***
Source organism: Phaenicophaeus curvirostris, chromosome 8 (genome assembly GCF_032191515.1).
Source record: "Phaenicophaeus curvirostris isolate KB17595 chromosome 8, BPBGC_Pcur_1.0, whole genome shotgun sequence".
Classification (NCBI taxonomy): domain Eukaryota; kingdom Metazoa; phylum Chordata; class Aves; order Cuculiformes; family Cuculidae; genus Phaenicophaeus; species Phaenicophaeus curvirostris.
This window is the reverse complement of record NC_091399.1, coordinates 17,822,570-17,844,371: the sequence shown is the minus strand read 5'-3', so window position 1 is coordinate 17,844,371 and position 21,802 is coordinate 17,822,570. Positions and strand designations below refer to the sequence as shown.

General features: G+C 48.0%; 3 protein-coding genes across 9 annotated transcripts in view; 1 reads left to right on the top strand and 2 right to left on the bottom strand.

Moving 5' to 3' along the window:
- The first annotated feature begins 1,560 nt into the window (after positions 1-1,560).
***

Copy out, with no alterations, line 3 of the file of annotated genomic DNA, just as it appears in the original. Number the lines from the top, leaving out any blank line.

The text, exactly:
Classification (NCBI taxonomy): domain Eukaryota; kingdom Metazoa; phylum Chordata; class Aves; order Cuculiformes; family Cuculidae; genus Phaenicophaeus; species Phaenicophaeus curvirostris.